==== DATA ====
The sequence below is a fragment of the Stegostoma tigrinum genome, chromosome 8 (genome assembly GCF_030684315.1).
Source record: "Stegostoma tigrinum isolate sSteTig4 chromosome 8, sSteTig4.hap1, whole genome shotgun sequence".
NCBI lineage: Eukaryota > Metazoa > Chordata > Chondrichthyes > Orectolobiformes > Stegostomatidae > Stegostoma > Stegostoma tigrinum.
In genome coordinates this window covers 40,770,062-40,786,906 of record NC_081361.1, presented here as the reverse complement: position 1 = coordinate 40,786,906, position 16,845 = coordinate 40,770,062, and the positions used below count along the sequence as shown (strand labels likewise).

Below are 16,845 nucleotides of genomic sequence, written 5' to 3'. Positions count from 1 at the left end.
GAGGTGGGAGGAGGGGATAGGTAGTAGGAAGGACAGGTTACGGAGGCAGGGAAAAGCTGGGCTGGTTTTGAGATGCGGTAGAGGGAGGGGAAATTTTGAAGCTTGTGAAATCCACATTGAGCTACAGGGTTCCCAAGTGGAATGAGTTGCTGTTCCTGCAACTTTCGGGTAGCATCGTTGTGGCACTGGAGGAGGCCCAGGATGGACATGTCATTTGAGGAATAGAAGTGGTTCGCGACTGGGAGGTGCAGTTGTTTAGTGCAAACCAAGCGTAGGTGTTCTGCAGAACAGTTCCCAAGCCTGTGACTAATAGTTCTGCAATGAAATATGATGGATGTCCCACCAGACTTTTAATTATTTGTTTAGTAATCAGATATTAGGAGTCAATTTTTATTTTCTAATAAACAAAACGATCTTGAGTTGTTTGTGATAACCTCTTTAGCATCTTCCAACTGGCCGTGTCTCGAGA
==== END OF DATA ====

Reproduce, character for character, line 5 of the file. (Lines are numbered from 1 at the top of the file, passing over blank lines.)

Below are 16,845 nucleotides of genomic sequence, written 5' to 3'. Positions count from 1 at the left end.